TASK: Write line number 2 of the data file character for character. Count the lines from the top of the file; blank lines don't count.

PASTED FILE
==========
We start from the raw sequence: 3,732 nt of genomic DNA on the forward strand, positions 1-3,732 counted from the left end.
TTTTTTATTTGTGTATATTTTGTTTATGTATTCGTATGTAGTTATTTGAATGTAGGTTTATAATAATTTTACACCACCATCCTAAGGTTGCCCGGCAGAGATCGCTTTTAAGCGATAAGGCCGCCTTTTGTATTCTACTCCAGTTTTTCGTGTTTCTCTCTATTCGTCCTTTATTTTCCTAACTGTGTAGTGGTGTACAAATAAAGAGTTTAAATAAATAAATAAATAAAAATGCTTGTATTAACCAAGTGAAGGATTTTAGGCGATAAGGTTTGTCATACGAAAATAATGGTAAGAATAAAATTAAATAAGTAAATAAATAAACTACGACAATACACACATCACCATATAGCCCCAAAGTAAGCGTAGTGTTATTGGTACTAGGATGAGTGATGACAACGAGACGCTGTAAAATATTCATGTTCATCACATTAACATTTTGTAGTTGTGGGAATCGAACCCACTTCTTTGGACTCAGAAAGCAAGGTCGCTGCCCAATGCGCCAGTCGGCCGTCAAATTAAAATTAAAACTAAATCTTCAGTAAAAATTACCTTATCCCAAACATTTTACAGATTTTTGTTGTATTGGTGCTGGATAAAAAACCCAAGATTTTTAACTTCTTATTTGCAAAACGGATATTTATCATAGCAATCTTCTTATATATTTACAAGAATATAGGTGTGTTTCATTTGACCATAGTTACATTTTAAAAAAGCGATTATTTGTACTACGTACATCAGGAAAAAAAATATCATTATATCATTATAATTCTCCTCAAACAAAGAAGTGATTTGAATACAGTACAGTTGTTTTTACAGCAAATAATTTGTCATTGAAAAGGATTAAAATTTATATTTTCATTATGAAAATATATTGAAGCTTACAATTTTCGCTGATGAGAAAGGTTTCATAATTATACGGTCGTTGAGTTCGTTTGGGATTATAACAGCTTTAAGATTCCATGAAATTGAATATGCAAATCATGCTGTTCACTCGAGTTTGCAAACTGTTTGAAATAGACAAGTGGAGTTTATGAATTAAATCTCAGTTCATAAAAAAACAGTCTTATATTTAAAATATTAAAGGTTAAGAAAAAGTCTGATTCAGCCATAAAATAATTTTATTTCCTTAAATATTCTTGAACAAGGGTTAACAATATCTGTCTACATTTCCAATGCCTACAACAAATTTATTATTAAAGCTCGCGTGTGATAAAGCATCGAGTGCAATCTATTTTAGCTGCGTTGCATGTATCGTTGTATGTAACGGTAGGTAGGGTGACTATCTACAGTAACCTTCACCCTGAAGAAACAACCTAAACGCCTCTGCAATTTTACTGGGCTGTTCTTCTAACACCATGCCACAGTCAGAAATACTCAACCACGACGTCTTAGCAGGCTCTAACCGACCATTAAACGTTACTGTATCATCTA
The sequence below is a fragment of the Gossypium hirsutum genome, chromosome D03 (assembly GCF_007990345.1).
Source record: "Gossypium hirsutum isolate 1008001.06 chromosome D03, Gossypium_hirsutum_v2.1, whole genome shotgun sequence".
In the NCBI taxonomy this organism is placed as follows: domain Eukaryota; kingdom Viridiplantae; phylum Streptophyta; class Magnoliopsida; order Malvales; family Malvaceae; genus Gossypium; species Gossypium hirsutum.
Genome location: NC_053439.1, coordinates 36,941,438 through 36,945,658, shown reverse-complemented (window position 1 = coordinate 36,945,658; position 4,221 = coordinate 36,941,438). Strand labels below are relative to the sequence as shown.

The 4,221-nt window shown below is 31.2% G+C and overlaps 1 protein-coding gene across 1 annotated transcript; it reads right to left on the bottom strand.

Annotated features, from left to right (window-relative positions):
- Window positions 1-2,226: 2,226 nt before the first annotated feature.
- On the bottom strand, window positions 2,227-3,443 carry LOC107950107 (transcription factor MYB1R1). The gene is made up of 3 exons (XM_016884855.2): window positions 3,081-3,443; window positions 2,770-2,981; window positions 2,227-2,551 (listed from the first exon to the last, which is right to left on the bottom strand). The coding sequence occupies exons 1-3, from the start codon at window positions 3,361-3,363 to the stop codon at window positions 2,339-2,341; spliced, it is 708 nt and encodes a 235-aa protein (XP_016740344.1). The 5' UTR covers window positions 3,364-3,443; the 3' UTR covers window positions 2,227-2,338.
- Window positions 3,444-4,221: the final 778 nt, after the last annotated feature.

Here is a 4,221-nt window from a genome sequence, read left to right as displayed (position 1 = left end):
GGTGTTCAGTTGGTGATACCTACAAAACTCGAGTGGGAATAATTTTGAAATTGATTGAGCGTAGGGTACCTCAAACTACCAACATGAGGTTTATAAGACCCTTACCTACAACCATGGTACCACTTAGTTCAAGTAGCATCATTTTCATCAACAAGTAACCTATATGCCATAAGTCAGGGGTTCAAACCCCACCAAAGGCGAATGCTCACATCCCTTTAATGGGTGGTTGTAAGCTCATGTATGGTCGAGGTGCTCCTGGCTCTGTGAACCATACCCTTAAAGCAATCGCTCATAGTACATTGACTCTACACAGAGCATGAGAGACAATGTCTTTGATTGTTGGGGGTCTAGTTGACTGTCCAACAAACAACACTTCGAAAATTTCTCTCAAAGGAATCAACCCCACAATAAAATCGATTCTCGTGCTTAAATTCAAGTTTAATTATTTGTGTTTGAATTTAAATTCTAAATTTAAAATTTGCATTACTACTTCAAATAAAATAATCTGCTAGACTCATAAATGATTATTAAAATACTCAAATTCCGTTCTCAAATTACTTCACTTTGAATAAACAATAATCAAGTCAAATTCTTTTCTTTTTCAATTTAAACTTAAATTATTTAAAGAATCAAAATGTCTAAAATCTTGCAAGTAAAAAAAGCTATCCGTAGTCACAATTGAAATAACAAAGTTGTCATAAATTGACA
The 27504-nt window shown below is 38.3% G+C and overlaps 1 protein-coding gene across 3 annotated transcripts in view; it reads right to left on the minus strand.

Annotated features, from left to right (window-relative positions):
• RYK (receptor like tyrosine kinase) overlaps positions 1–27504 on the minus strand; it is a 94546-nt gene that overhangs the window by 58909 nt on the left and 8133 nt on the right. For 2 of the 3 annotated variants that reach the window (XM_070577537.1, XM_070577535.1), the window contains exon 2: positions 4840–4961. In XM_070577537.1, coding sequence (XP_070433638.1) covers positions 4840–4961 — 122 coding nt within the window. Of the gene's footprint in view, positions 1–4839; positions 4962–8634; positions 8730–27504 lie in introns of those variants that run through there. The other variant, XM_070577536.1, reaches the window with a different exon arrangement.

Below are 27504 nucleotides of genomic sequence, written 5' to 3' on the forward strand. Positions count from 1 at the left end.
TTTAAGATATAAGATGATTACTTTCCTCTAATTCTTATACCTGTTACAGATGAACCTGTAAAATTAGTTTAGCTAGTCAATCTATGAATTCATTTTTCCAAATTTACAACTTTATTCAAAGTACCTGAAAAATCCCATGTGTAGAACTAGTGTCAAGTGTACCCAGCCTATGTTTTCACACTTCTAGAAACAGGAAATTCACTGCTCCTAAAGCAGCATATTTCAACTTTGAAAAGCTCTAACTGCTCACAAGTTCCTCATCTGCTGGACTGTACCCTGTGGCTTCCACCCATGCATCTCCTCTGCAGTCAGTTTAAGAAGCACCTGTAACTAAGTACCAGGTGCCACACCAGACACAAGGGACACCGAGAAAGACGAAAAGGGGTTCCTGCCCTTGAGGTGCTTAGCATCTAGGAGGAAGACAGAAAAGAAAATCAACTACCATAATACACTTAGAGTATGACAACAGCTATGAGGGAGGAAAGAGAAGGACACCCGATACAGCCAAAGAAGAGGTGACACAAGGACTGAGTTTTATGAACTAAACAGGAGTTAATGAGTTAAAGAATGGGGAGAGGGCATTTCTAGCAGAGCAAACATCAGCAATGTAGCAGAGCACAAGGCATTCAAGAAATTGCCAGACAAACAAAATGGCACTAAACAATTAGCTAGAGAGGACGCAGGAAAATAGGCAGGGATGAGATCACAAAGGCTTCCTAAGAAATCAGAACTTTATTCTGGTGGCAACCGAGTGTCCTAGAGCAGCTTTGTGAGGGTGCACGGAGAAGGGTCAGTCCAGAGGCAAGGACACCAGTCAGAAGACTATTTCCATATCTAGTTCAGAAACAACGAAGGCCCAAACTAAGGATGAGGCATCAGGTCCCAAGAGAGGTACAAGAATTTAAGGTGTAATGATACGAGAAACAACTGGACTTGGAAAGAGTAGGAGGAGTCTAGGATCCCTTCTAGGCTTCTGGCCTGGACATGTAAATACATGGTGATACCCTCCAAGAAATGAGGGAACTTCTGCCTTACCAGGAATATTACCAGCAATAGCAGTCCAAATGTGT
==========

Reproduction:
TTTTTTATTTGTGTATATTTTGTTTATGTATTCGTATGTAGTTATTTGAATGTAGGTTTATAATAATTTTACACCACCATCCTAAGGTTGCCCGGCAGAGATCGCTTTTAAGCGATAAGGCCGCCTTTTGTATTCTACTCCAGTTTTTCGTGTTTCTCTCTATTCGTCCTTTATTTTCCTAACTGTGTAGTGGTGTACAAATAAAGAGTTTAAATAAATAAATAAATAAAAATGCTTGTATTAACCAAGTGAAGGATTTTAGGCGATAAGGTTTGTCATACGAAAATAATGGTAAGAATAAAATTAAATAAGTAAATAAATAAACTACGACAATACACACATCACCATATAGCCCCAAAGTAAGCGTAGTGTTATTGGTACTAGGATGAGTGATGACAACGAGACGCTGTAAAATATTCATGTTCATCACATTAACATTTTGTAGTTGTGGGAATCGAACCCACTTCTTTGGACTCAGAAAGCAAGGTCGCTGCCCAATGCGCCAGTCGGCCGTCAAATTAAAATTAAAACTAAATCTTCAGTAAAAATTACCTTATCCCAAACATTTTACAGATTTTTGTTGTATTGGTGCTGGATAAAAAACCCAAGATTTTTAACTTCTTATTTGCAAAACGGATATTTATCATAGCAATCTTCTTATATATTTACAAGAATATAGGTGTGTTTCATTTGACCATAGTTACATTTTAAAAAAGCGATTATTTGTACTACGTACATCAGGAAAAAAAATATCATTATATCATTATAATTCTCCTCAAACAAAGAAGTGATTTGAATACAGTACAGTTGTTTTTACAGCAAATAATTTGTCATTGAAAAGGATTAAAATTTATATTTTCATTATGAAAATATATTGAAGCTTACAATTTTCGCTGATGAGAAAGGTTTCATAATTATACGGTCGTTGAGTTCGTTTGGGATTATAACAGCTTTAAGATTCCATGAAATTGAATATGCAAATCATGCTGTTCACTCGAGTTTGCAAACTGTTTGAAATAGACAAGTGGAGTTTATGAATTAAATCTCAGTTCATAAAAAAACAGTCTTATATTTAAAATATTAAAGGTTAAGAAAAAGTCTGATTCAGCCATAAAATAATTTTATTTCCTTAAATATTCTTGAACAAGGGTTAACAATATCTGTCTACATTTCCAATGCCTACAACAAATTTATTATTAAAGCTCGCGTGTGATAAAGCATCGAGTGCAATCTATTTTAGCTGCGTTGCATGTATCGTTGTATGTAACGGTAGGTAGGGTGACTATCTACAGTAACCTTCACCCTGAAGAAACAACCTAAACGCCTCTGCAATTTTACTGGGCTGTTCTTCTAACACCATGCCACAGTCAGAAATACTCAACCACGACGTCTTAGCAGGCTCTAACCGACCATTAAACGTTACTGTATCATCTA